Drug testing dates to the Reagan Years as part of the government’s declaration of the War on Drugs. It’s reported that 90% of Fortune 1000 companies and 62% of all employers within the United States require drug testing. This practice is at odds with the medicinal elements of cannabis and the millions of people who are using cannabis to treat qualifying medical conditions. Some states protect medical cannabis users from job-related discrimination. These states recognize the fallacy in a Schedule I classification. Even in states with recreational cannabis, however, not every employer is keen on their staff using cannabis.
Efforts to beat the test likely coincide with the tests themselves. A 2019 study evaluated the effects of hair treatments on cannabinoids in hair, such as getting a perm, dyeing your hair, or bleaching out the color.  Specifically, the researchers evaluated hair treatment on delta-9-tetrahydrocannabinol (THC), cannabidiol (CBD), cannabinol (CBN), and 11-nor-delta-9-tetrahydrocannabinol-9-carboxylic acid (THC-COOH).
The hydrogen peroxide (H2O2) used when bleaching hair can cause oxidative damage and breakdown of melanin, a dark brown to black pigment in hair (eyes and skin, too). A perm employs ammonium thioglycolate and H2O2, and hair dye uses basic aqueous solutions and H2O2.
A previous study demonstrated a 14% reduction in THC concentration when evaluating bleached hair (no effect on THC-COOH) and a 30% decrease in THC after a dye job (60% reduction of THC-COOH). 
The 2019 study began with 30 THC-positive hair samples plucked from the heads of 25 people. The researchers divided the hair pool into the following: 15 samples for bleaching, 11 for perms, and 4 to be dyed. Commercially available Schwarzkopf bleaching, perming, and coloring kits were used as per product directions. Tap water was used for rinsing to best recreate the everyday application of these products. The researchers used the maximum application times to achieve the most profound effects possible.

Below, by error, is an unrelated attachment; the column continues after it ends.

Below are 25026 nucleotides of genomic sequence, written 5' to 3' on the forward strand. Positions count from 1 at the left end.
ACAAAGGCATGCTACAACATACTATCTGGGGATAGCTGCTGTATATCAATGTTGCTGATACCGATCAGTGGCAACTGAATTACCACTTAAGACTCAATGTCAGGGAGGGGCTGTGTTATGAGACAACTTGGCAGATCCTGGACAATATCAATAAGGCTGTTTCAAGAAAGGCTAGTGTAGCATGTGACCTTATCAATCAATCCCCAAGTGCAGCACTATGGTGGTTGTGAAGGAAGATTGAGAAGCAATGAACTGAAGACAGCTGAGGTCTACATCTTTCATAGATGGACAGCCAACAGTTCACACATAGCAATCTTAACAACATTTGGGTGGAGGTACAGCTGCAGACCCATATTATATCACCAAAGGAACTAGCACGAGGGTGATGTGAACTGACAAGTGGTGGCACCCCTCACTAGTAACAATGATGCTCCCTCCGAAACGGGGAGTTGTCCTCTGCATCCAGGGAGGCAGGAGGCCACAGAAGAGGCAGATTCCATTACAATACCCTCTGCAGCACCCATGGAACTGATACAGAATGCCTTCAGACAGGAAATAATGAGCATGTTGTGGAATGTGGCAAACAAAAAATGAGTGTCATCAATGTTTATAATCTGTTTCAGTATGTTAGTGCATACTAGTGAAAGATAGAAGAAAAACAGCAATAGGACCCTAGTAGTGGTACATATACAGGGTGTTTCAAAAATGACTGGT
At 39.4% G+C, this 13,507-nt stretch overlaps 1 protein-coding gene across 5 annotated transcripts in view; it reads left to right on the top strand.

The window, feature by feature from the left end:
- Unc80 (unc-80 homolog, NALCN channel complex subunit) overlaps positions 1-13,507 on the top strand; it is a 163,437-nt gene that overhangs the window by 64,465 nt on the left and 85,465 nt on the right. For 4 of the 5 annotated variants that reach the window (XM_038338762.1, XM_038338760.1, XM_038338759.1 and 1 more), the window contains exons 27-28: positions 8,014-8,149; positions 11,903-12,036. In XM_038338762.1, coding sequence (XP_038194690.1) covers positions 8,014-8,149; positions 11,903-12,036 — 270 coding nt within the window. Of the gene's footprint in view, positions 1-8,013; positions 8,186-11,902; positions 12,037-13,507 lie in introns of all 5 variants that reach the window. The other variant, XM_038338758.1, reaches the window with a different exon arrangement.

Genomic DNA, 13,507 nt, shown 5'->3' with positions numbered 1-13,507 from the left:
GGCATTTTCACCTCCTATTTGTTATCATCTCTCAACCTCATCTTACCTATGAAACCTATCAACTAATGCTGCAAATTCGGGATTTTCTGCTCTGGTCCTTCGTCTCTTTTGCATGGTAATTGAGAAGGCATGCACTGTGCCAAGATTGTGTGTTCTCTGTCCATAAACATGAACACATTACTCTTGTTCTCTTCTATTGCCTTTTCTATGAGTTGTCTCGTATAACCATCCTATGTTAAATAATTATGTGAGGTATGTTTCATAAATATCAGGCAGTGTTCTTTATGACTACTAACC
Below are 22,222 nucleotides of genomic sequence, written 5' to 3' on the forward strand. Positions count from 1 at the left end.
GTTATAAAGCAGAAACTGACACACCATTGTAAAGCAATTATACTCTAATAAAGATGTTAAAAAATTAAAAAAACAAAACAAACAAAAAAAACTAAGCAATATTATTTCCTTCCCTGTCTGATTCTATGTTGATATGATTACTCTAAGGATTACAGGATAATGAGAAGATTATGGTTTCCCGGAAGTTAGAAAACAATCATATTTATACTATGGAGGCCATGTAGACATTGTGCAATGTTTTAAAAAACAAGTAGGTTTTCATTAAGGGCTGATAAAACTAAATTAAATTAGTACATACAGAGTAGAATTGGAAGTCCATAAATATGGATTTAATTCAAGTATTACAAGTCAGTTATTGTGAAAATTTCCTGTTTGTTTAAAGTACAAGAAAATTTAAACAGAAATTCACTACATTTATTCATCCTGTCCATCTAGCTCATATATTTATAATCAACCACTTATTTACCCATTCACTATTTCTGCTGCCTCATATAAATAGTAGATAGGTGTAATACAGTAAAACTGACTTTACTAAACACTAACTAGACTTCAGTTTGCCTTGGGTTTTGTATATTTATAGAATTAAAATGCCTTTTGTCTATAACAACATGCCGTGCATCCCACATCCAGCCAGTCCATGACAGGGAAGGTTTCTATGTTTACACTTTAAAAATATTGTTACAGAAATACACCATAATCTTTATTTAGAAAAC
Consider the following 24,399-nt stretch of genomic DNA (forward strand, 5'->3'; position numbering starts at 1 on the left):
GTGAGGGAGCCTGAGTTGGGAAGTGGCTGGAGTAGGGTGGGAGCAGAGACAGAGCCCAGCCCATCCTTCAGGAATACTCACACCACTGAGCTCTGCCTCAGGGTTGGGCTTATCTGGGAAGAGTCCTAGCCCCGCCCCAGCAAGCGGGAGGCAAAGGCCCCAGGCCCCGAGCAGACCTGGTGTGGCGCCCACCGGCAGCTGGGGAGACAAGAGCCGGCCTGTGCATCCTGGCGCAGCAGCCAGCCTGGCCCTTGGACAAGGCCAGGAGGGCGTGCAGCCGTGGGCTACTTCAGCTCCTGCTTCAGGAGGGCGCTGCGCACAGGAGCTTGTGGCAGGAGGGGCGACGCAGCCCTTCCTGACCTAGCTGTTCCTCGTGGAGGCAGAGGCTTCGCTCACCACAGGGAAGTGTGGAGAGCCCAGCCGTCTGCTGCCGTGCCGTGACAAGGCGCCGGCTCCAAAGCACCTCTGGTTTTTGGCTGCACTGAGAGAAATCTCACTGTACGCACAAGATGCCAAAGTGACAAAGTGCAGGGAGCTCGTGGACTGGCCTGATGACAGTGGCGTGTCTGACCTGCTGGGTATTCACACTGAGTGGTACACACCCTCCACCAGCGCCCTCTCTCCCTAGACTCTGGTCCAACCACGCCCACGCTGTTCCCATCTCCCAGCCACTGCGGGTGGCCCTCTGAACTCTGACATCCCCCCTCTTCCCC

Solid-phase extraction (SPE) allowed the researchers to remove cannabinoids from the matrix. The cannabinoids were measured using gas chromatography with tandem mass spectrometry (GC-MS/MS). Prior to quantifying cannabinoids, though, the researchers validated their method.
Bleaching resulted in the following reductions: 35% for THC, 23% for THC-COOH, 29% for CBN, and 17% for CBD. Incubation of the hair samples in 30% H2O2 led to decreases in THC (93%), CBN (78%), and CBD (89%), demonstrating the chemical effect of H2O2 on cannabinoids. The higher the initial concentration of cannabinoids in the hair, the more dramatic the cannabinoid loss.
The home permanent also led to reduced cannabinoid content across the board (THC = 48% decrease; THC-COOH = 23%; CBN = 10%, and CBD = 46%). An incubation with just ammonium thioglycolate led to no measurable differences.
The effects from dyed hair were much less dramatic, with a 6% reduction in THC, 11% for THC-COOH, and 13% for CBD. A 5% increase in CBN was quantified, but the authors labeled this as “negligible.” The small sample size (n=4) used in the hair dye part of the study led the researchers to pose their conclusion as “not final,” as they look to process more samples. Nonetheless, all hair treatments affected cannabinoid content.
- Elsué, N. and Yegles, M. “Influence of Cosmetic Hair Treatments on Cannabinoids in Hair: Bleaching, Perming, and Permanent Coloring.” Forensic Science International, vol. 297, 2019, pp. 270-276. [journal impact factor = 1.990; Times Cited = 4 (SemanticScholar)]
- Jurado C. et al. “Influence of the Cosmetic Treatment of Hair on Drug Testing.” Int J Legal Med, vol. 110, no. 3, 1997, pp. 159-163. [journal impact factor = 2.200; Times Cited = 77 (SemanticScholar)]